## Abstract

Statistical inference in neuroimaging research often involves testing the significance of regression coefficients in a general linear model. In many applications, the researcher assumes a model of the form Y=α+Xβ+Zγ+ε, where Y is the observed brain signal, and X and Z contain explanatory variables that are thought to be related to the brain signal. The goal is to test the null hypothesis H_{0}:β=0 with the nuisance parameters γ included in the model. Several nonparametric (permutation) methods have been proposed for this problem, and each method uses some variant of the F ratio as the test statistic. However, recent research suggests that the F ratio can produce invalid permutation tests of H_{0}:β=0 when the ε terms are heteroscedastic (i.e., have non-constant variance), which can occur for a variety of reasons. This study compares the classic F test statistic to the robust W (Wald) test statistic using eight different permutation methods. The results reveal that permutation tests using the F ratio can produce accurate results when the errors are homoscedastic, but high false positive rates when the errors are heteroscedastic. In contrast, permutation tests using the W test statistic produced valid results when the errors were homoscedastic, and asymptotically valid results when the errors were heteroscedastic. In the situation with homoscedastic errors, permutation tests using the W statistic showed slightly reduced power compared to the F statistic, but the difference disappeared as the sample size n increased. Consequently, the W test statistic is recommended for robust nonparametric hypothesis tests of regression coefficients in neuroimaging research.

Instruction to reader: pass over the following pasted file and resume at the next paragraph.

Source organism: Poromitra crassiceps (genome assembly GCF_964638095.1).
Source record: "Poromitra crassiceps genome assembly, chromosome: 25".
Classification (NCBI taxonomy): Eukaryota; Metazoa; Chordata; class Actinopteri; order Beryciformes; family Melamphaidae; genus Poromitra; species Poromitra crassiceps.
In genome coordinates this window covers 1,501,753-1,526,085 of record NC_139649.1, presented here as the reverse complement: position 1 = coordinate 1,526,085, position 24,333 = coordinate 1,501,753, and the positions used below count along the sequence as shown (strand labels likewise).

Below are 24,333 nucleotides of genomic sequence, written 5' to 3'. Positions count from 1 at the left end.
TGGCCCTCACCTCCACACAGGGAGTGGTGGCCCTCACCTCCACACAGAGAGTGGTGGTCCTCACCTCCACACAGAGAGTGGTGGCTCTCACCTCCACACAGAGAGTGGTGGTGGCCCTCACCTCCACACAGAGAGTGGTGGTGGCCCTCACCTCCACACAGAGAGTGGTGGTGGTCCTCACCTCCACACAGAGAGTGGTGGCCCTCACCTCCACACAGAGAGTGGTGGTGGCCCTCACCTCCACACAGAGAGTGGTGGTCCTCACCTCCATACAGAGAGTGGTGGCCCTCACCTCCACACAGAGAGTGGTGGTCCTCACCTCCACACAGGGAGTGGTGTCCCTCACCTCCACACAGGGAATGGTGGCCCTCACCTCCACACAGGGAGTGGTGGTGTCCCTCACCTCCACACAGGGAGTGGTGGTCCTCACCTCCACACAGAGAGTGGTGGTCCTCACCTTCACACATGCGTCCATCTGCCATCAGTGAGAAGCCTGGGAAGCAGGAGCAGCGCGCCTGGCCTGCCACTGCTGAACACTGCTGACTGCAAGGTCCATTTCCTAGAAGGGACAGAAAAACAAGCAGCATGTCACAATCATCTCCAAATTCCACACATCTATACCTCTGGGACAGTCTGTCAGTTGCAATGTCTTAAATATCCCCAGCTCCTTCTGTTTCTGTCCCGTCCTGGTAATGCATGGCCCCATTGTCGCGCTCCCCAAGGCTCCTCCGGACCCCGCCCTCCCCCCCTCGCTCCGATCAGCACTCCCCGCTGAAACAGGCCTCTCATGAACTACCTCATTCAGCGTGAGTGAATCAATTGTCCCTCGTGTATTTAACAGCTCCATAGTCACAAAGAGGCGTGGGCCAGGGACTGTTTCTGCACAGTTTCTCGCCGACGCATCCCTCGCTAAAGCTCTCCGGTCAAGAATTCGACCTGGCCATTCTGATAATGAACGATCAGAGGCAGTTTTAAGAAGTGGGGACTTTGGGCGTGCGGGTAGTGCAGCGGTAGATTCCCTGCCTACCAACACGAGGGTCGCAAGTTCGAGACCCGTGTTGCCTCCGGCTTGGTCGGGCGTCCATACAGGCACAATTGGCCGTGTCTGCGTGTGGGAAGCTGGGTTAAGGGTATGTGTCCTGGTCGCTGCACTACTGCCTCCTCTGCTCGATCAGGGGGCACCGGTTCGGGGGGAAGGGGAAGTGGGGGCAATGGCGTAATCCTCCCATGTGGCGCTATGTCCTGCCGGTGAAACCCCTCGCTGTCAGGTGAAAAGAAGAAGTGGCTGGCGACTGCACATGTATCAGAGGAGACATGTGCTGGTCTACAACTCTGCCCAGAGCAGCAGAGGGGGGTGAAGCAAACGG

Original language | English (US) |
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Article number | 116030 |

Journal | NeuroImage |

Volume | 201 |

DOIs | |

State | Published - Nov 1 2019 |

### Bibliographical note

Funding Information:Funded by a Single Semester Leave award from the University of Minnesota and NIH grants 1U01MH108150-01A1 and 1R01MH112583-01A1 .

## Keywords

- General linear model
- Neuroimaging
- Permutation
- Randomization
- Robust statistics

## PubMed: MeSH publication types

- Comparative Study
- Journal Article
- Research Support, N.I.H., Extramural
- Research Support, Non-U.S. Gov't